I often ask writers what tools/methods they’ve employed to promote their book. As far as I’m concerned, you are the go-to source for indie marketing! What advice would you give to writers regarding promotion? Aww, thank you for saying that. You’ve asked a really big question. One I think it will take me at least 20 blog posts to answer (and yes, I do plan on writing these posts in the near future). Marketing Farsighted has been a full-time job on top of a full-time job. I’ve definitely devoted a great deal of manpower into my campaign, because I have no limits. I’ve spent an enormous amount of time and energy recruiting bloggers for my launch, and I have more than 200. I’m also hiring six other blog tour companies to tour my book over the next couple of months—getting buzz early on is crucial! I’ve had a good amount of luck with GoodReads pay-per-click advertising too.  I’m also taking out advertising on targeted websites like Parajunkee.com and Night Owl, which cater to fans of my genre, and Kindle Nation Daily and The Frugal eReader, which cater to a mass of eBook lovers. I’ve even taken it off the web and created some Farsighted-themed swag. I’m most proud of my postcards. Readers can request an autographed postcard by filling out a simple form on my website. It’s a fun way to connect with readers that is memorable and only costs me about 50 cents.

How has life changed for you since the publication of your book? Life is the same. Still very frantic. Very busy. The biggest difference is that now I care a bit more about my appearance, because wherever I go, I have a stack of bookmarks to hand out to the people I meet. I introduce myself and ask them to pass the bookmark on to any teens they know who like to read. So I guess I’m meeting more people outside of social media as well—that’s definitely a change!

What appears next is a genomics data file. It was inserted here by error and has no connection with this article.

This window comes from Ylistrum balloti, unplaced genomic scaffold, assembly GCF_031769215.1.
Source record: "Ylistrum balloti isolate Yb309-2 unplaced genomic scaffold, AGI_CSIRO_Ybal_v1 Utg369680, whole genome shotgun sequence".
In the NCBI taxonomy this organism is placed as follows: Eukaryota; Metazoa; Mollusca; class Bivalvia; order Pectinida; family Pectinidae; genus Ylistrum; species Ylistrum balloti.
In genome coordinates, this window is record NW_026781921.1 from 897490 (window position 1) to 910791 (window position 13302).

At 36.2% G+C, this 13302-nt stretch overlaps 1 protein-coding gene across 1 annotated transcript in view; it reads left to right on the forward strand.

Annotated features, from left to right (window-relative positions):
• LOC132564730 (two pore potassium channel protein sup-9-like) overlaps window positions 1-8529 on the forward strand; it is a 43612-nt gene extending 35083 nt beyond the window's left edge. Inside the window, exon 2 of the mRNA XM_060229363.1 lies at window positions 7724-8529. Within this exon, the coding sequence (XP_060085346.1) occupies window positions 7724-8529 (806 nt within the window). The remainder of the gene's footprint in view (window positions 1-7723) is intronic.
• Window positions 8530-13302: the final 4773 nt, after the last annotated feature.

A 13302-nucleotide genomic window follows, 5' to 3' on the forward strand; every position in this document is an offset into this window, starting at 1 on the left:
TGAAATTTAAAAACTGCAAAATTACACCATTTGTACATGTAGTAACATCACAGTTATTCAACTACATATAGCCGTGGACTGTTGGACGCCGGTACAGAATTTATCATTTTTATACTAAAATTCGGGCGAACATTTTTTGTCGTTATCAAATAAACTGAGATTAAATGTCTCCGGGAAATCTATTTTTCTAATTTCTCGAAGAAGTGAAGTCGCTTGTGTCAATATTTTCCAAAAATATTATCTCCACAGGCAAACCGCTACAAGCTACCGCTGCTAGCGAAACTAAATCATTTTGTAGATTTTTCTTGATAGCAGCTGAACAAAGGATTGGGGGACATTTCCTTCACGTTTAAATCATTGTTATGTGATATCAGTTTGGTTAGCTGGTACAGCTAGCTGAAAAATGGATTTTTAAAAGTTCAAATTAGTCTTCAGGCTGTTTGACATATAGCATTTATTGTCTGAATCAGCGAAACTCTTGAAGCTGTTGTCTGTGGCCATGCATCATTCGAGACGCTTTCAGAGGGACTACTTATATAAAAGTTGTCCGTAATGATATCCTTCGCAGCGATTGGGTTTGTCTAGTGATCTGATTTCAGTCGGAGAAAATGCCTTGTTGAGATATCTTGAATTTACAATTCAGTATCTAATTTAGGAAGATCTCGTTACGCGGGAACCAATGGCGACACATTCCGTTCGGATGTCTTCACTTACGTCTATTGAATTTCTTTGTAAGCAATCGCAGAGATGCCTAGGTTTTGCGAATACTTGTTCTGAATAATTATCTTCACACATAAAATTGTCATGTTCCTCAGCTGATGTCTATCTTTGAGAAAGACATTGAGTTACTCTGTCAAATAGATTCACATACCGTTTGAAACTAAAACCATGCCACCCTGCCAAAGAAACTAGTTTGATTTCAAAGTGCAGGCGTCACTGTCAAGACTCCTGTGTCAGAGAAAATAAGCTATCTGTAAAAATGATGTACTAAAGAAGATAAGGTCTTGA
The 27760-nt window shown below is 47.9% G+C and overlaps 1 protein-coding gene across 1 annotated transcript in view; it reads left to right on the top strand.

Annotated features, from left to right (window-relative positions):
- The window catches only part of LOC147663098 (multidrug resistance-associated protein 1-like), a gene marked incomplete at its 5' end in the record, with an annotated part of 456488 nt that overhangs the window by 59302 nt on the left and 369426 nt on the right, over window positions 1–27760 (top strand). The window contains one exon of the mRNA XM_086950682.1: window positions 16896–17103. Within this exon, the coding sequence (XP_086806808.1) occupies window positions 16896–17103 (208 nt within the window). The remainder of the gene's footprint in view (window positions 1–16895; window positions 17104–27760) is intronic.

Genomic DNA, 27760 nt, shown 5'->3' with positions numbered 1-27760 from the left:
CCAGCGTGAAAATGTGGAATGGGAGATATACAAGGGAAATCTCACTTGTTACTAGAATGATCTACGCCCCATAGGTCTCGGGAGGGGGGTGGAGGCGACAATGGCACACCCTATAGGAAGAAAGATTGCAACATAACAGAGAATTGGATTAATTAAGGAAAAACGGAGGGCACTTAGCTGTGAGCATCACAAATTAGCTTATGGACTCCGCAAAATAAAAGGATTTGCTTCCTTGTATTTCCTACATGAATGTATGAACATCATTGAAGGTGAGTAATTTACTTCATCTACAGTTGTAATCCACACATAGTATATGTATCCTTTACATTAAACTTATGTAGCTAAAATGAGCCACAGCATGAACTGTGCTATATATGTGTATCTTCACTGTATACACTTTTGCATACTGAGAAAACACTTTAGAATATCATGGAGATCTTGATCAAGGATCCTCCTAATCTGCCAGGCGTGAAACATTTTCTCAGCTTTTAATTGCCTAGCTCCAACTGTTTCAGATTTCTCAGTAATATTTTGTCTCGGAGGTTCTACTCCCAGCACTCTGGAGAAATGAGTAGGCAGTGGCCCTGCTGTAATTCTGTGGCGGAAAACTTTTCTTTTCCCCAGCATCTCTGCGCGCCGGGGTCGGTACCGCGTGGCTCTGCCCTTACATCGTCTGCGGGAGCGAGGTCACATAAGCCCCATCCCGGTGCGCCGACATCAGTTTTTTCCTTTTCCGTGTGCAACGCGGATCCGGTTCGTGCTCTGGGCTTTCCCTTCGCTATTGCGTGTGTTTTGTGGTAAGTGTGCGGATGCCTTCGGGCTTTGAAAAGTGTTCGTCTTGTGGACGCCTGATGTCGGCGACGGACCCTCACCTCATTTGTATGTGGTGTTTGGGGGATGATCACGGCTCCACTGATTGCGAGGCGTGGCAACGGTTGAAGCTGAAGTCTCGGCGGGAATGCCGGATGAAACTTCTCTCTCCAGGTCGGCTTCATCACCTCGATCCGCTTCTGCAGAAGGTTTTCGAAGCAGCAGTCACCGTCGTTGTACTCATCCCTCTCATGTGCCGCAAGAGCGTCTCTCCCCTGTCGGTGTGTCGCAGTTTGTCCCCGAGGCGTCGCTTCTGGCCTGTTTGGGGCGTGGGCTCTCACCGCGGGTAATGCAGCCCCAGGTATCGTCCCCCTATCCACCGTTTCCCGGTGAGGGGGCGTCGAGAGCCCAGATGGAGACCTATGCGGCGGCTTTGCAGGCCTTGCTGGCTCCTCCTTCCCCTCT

Do you find yourself obsessively checking sales stats? Yes, and if I don’t sell a book every 10 minutes (which believe me, I don’t), I find my world crashing down around me. I’ve enabled BookBuzzr Amazon alerts as a cure for this neurotic behavior. Now I only check once an hour, so I’m getting much better.

Do you plan on writing another book? Farsighted is a 5-book series. Each book will be told from a different character’s point-of-view, so in book #2, we’ll actually be able to see what Grandon looks like! Next up is Open Heart. I hope to have that ready by the middle of next year. I’d like to put out some book marketing guides next year too.

My favorite last question: Oprah once famously said that there is no such thing as luck, without preparation and a moment of opportunity. Would you agree or disagree with regard to your own success as a writer? Agreed! Who would disagree with Oprah? I mean, c’mon!